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Cudmore Creek Park

Surfaces: wood chips, sand.

Manor Road United Church was built in 1925, on the edge of a small ravine that was home to Cudmore Creek in the village of Davisville, a suburb of Toronto and a long way from the heart of the city.

Mona Piper was born in 1929, on Guernsey Island in the English Channel, a tiny dot of land barely 10% the size of the city of Toronto.

As unlikely as it may seem, the stories of the church, the creek, and Mona Piper would eventually intersect.

Mona Piper came to Canada as a young woman, and would go on to spend more than 40 years of her life as a crossing guard in the Davisville neighbourhood. She faithfully helped kids cross the street on their way to Maurice Cody Public School, performing the job for so long that by the end of her career she was shepherding the grandchildren of some of the students she had helped out in her early years on the job. She retired as Toronto’s longest-serving crossing guard, and was a low-key local hero.

During her time, she watched as Davisville changed from a northern corner of the city, to a vibrant, condo-strewn midtown of modern Toronto. When the Yonge Street subway line was dug out in the 1960s, the earth was used as fill to bury poor old Cudmore Creek, levelling out the land to make further development easier. Not much evidence of the creek is left, other than the name of this park and the way Forman Avenue winds its way through the otherwise grid-patterned streets of Davisville.

Shortly before Mona Piper passed away, Manor Road United Church sold a piece of its land to the City, which planned a park named after the buried creek. The community, along with local government, joined forces after Piper’s death to plan a playground within the tiny park; a fitting tribute for someone who had been there for generations of neighbourhood kids.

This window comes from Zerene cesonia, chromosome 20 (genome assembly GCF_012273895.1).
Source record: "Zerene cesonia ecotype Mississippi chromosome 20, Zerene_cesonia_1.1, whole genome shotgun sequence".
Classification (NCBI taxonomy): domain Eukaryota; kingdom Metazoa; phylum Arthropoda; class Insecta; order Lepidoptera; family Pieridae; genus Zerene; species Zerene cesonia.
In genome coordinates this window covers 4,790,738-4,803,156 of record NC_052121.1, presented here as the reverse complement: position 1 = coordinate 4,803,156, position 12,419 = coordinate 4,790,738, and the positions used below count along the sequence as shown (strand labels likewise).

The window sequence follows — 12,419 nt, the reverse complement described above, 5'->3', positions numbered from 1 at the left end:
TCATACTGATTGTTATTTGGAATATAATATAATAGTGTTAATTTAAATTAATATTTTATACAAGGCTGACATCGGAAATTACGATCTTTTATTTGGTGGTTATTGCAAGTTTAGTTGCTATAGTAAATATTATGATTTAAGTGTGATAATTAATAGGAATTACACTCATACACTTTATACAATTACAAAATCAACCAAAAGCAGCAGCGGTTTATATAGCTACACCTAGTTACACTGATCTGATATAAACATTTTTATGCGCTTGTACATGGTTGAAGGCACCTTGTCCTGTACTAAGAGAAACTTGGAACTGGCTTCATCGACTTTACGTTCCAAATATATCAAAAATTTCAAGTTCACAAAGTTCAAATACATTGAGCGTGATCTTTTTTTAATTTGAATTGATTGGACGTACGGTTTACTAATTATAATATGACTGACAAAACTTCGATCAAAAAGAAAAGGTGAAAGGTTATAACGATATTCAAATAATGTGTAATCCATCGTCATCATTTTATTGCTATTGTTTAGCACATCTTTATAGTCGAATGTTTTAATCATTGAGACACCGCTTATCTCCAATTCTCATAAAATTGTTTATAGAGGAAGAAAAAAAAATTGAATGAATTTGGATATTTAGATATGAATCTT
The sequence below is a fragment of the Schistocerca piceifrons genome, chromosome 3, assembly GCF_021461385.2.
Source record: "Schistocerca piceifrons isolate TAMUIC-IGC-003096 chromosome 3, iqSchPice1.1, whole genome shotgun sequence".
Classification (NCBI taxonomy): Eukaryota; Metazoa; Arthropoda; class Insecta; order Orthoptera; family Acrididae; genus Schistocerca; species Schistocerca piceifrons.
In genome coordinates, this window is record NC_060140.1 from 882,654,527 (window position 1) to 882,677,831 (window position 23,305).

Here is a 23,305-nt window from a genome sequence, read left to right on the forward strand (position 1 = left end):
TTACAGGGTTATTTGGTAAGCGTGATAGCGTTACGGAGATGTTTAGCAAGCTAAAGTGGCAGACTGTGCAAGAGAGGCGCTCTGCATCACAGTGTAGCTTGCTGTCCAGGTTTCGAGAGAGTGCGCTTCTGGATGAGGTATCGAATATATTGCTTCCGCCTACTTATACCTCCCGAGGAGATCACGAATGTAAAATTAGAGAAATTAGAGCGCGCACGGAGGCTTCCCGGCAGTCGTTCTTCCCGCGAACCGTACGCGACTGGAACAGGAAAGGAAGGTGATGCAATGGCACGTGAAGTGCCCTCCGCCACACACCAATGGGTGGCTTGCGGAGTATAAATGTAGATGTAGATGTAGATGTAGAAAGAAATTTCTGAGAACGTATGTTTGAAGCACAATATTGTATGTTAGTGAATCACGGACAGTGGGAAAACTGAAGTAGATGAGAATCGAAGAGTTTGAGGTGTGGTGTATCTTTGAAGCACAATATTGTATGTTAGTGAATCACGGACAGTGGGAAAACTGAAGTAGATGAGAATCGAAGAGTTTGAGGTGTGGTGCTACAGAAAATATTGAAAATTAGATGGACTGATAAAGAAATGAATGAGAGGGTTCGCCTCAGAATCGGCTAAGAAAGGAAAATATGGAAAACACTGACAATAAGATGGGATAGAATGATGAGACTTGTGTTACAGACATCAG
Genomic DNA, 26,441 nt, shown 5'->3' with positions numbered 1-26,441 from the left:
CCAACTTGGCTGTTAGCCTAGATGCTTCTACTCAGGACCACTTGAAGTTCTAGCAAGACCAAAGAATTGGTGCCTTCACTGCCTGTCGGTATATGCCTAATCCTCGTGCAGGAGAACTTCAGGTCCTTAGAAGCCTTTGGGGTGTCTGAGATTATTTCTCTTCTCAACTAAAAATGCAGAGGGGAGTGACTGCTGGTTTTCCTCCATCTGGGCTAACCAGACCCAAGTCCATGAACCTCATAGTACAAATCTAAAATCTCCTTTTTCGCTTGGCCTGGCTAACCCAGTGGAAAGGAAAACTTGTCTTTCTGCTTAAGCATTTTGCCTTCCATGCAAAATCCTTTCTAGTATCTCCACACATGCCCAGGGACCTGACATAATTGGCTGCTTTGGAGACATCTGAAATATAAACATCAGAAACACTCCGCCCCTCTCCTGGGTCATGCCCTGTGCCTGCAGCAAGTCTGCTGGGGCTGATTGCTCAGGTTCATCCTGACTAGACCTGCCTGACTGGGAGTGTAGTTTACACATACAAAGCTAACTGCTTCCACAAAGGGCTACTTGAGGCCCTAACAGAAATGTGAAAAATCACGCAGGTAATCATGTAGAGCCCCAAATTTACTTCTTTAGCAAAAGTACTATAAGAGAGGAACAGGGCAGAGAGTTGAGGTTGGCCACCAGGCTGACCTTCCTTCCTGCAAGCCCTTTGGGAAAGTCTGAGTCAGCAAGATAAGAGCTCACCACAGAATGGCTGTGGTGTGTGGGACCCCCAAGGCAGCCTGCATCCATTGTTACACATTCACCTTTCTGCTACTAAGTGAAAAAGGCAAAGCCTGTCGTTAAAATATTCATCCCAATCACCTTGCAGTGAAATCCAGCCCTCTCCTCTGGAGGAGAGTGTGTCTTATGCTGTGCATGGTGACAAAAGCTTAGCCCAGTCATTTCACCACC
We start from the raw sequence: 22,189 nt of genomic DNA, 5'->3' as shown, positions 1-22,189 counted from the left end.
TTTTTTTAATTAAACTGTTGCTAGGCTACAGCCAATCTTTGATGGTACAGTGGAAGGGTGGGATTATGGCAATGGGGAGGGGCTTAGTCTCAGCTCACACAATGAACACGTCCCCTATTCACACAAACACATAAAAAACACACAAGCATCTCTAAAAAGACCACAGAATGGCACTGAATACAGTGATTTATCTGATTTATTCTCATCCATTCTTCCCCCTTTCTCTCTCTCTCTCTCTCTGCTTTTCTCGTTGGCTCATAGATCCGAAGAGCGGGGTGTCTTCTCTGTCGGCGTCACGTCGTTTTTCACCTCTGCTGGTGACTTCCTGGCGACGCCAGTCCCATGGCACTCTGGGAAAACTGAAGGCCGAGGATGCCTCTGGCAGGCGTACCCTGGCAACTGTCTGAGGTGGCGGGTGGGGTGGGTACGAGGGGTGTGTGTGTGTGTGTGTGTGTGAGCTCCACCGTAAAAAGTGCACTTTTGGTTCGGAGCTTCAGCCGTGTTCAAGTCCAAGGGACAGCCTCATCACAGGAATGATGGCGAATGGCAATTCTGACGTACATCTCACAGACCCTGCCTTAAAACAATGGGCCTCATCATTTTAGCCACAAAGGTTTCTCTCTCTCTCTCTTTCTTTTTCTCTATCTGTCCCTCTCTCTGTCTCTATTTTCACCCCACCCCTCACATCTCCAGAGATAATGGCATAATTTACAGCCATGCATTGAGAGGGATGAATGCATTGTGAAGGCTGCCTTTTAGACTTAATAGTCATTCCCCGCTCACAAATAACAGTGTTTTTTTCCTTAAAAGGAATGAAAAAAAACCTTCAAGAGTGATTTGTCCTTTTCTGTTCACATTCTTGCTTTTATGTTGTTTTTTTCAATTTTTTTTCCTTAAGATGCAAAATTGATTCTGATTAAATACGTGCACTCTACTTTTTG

The playground named in her honour is small but cozy, fenced on three sides with plenty of seating, including picnic tables and Muskoka chairs that are bolted to the ground. It’s close to the stores and general bustle of Mount Pleasant, but still feels quiet and very nestled within its neighbourhood.

The equipment is mostly geared towards toddlers; a wooden tunnel by Earthscape, a talk tube and roller slide by Landscape structures, and a generous supply of toys left by local residents. There’s also a large, pile-of-sticks style climber by Earthscape that’s probably too big for toddlers. Given the abundance of big-kid focused playgrounds in the area (June Rowlands, Trace Manes, Neshama, Eglinton Park) it might have been a better idea to focus the Mona Piper playground exclusively on toddler equipment, but hey, nobody asked me.

To the average passerby this playground might not even register. But if you’ve got a younger one in tow it could make for a nice play. Have a seat in one of the Muskoka chairs, watch your kid tootle around in a push car with one busted wheel, and raise a sippy cup out of respect for Toronto’s longest-serving crossing guard, and one of Toronto’s long-forgotten buried creeks.

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